“It’s not enough to feel it, it needs to overwhelm you,” sings the sensibility of Greensky Bluegrass as they ride the wave of a genre redesigned, where the centralized point of America’s Appalachian roots music spirals out further towards popular dubs of Newgrass and Jamgrass to provide a fresh take on the traces of Mr. Monroe’s and Mr. Stanley’s original styling’s.
Aptly borrowed from an episode of This American Life, If Sorrows Swim is the current release from the mostly-based Kalamazoo band. “The context of the phrase was something we kind of fell in love with; it’s about drinking and being sad,” laughed Greensky’s guitarist Dave Bruzza during a recent interview with Miranda Brooks of IndyMojo. With sentimentality most American’s can relate to, the album, furthermore, is benefiting from increased exposure with first-time distribution help from Nashville-based Thirty Tigers.
The traditional, all-stringed instrumentation of Greensky formed organically at open mic nights in Michigan with a full-time touring schedule that began in 2006.
“We just did it, just went for it, for years, we played everywhere. Then something happened along the way and it was like, ‘Oh shit.’”
Clearly the 200+ days a year of travel have proven to be a selling point for the five-piece.
“Promoters like to know you can bring an audience,” Bruzza said, referencing the larger festival circuit invitations they’ve received from Bonnaroo to Northwest String Summit to Outsidelands.
Perhaps Greensky’s accessibility to mainstream acceptance is their unique, hardly strictly Bluegrass background mixed with their evident ‘raised on Rock and Roll’ experimentation within the genre.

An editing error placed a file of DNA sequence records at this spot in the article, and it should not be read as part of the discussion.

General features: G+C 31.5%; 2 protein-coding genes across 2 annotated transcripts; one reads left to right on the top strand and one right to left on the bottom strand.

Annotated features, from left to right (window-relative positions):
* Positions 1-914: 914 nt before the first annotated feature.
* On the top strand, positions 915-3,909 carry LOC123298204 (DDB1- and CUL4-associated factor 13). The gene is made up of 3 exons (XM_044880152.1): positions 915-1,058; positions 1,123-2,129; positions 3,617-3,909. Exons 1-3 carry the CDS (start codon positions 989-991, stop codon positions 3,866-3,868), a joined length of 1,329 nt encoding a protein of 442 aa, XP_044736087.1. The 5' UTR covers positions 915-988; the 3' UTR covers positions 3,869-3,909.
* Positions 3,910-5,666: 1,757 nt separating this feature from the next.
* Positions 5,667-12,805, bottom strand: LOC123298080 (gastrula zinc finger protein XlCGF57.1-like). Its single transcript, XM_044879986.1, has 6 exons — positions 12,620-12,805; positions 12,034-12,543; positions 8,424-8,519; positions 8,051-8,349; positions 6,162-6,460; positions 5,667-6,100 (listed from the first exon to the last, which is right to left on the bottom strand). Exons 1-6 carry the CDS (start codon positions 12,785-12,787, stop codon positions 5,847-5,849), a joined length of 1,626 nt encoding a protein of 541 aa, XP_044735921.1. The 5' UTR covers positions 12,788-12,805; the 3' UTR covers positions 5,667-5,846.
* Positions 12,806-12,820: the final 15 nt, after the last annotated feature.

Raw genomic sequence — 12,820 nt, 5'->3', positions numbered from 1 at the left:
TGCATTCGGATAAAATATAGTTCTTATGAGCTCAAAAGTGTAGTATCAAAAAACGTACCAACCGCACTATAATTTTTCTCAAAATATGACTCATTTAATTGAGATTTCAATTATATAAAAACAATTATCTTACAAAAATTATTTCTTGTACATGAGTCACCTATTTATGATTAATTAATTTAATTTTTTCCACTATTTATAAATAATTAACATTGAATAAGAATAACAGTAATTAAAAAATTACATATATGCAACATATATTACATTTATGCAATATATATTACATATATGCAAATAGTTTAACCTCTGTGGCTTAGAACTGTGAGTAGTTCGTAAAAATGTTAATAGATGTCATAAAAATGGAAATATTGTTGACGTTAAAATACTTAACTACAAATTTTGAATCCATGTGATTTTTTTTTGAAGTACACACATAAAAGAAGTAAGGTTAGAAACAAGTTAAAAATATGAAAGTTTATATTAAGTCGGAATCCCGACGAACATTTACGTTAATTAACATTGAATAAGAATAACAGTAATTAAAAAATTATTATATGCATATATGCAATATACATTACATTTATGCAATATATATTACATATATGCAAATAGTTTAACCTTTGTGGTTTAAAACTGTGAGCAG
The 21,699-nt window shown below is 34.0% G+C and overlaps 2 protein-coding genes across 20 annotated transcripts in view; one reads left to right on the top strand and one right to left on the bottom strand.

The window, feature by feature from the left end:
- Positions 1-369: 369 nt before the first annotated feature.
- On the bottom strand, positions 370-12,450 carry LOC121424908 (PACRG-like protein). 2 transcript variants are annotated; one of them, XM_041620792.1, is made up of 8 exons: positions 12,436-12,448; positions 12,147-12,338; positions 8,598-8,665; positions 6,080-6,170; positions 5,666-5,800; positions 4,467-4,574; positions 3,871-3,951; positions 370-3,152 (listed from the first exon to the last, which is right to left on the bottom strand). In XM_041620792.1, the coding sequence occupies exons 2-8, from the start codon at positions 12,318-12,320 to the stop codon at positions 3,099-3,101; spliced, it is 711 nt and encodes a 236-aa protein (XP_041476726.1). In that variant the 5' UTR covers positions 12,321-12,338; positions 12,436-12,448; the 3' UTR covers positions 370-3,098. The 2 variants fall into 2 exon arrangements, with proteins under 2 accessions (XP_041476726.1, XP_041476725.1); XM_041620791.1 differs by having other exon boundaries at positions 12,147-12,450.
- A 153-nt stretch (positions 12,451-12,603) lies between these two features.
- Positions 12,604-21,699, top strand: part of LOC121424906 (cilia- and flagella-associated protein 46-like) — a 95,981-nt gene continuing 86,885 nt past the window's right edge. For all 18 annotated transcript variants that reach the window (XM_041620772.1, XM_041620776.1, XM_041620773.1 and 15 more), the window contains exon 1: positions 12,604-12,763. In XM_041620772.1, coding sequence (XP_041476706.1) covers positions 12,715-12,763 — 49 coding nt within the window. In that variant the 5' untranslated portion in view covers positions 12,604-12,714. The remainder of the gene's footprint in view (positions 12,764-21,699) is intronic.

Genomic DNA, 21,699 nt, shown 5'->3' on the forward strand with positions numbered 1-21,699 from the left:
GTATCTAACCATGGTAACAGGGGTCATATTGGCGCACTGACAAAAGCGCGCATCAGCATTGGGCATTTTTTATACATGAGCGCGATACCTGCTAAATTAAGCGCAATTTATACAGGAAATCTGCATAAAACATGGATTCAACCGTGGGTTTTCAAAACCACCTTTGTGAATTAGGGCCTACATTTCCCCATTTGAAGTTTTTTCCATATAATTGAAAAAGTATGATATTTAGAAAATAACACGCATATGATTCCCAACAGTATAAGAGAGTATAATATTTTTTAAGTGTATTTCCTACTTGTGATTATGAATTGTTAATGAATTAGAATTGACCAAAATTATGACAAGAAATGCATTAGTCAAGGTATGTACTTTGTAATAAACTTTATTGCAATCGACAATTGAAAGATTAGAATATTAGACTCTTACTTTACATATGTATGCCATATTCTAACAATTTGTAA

“Though our name surely suggests to anyone who doesn’t know who we are, we never intended to be specifically labeled.”
The dynamic ability of the band is known to those who’ve experienced their live shows.
“So many of our fans come to multiple shows, so it’s important for us to be fresh,” Bruzza said of Greensky’s familiar, prescribed, yet varietal sound.
But what’s interesting is the fact that much of Sorrows was arranged primarily in the studio, void of excess rehearsal and on-the-road confirmation.
“We played ‘Windshield’ once and then recorded it; it was amazing to hear to such a raw, powerful song.” Ironically, ‘Windshield’ was played live for the first time at Telluride Bluegrass in 2013…after the album was completed. For reasons undisclosed, Greensky sat on Sorrows for well over a year and experienced both anxious eagerness and forced patience with its debut.
“We had this new music and wanted to get it out, so, yeah, there were some times we felt a bit frustrated,” Bruzza remembered. Frustrations aside, the product of their efforts, If Sorrows Swim, charted in the top fifty for iTunes downloads on the day of its release.
The idea of ‘making it’ in today’s music world may be relative and difficult to describe, but Greensky Bluegrass’ path appears to suit them just fine. “We love what we do, playing together, and creating music,” Bruzza added, “It’s great that people are acknowledging the fact that there is a future for Bluegrass.”
Greensky’s sound undoubtedly impacts the burgeoning landscape of their namesake genre, even if its trajectory may not be historically straight forward.
Want to win tickets?
In the spirit of the tour, please leave a comment describing your favorite Greensky show or song. One winner will be randomly-selected by Thursday, October 2nd and will receive two tickets to the show.